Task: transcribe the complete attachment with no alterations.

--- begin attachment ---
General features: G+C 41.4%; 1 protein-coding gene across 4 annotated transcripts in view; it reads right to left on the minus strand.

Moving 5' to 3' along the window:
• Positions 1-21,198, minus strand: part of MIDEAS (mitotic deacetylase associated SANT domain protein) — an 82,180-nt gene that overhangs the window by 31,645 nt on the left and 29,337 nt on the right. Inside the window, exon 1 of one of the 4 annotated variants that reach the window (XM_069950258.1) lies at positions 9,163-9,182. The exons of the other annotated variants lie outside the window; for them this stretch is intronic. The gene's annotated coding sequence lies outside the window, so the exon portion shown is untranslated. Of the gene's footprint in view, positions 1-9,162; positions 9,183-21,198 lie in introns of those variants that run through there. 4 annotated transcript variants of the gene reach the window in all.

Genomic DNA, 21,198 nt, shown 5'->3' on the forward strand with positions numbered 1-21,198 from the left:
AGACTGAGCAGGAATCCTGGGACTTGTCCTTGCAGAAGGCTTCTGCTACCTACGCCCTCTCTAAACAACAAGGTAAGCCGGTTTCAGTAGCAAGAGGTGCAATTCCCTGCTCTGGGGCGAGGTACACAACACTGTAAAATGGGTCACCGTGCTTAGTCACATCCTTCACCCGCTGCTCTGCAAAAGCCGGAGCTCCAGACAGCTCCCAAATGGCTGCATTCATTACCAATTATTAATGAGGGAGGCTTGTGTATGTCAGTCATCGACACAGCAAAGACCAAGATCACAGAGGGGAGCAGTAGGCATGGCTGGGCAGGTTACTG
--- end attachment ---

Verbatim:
General features: G+C 41.4%; 1 protein-coding gene across 4 annotated transcripts in view; it reads right to left on the minus strand.

Moving 5' to 3' along the window:
• Positions 1-21,198, minus strand: part of MIDEAS (mitotic deacetylase associated SANT domain protein) — an 82,180-nt gene that overhangs the window by 31,645 nt on the left and 29,337 nt on the right. Inside the window, exon 1 of one of the 4 annotated variants that reach the window (XM_069950258.1) lies at positions 9,163-9,182. The exons of the other annotated variants lie outside the window; for them this stretch is intronic. The gene's annotated coding sequence lies outside the window, so the exon portion shown is untranslated. Of the gene's footprint in view, positions 1-9,162; positions 9,183-21,198 lie in introns of those variants that run through there. 4 annotated transcript variants of the gene reach the window in all.

Genomic DNA, 21,198 nt, shown 5'->3' on the forward strand with positions numbered 1-21,198 from the left:
AGACTGAGCAGGAATCCTGGGACTTGTCCTTGCAGAAGGCTTCTGCTACCTACGCCCTCTCTAAACAACAAGGTAAGCCGGTTTCAGTAGCAAGAGGTGCAATTCCCTGCTCTGGGGCGAGGTACACAACACTGTAAAATGGGTCACCGTGCTTAGTCACATCCTTCACCCGCTGCTCTGCAAAAGCCGGAGCTCCAGACAGCTCCCAAATGGCTGCATTCATTACCAATTATTAATGAGGGAGGCTTGTGTATGTCAGTCATCGACACAGCAAAGACCAAGATCACAGAGGGGAGCAGTAGGCATGGCTGGGCAGGTTACTG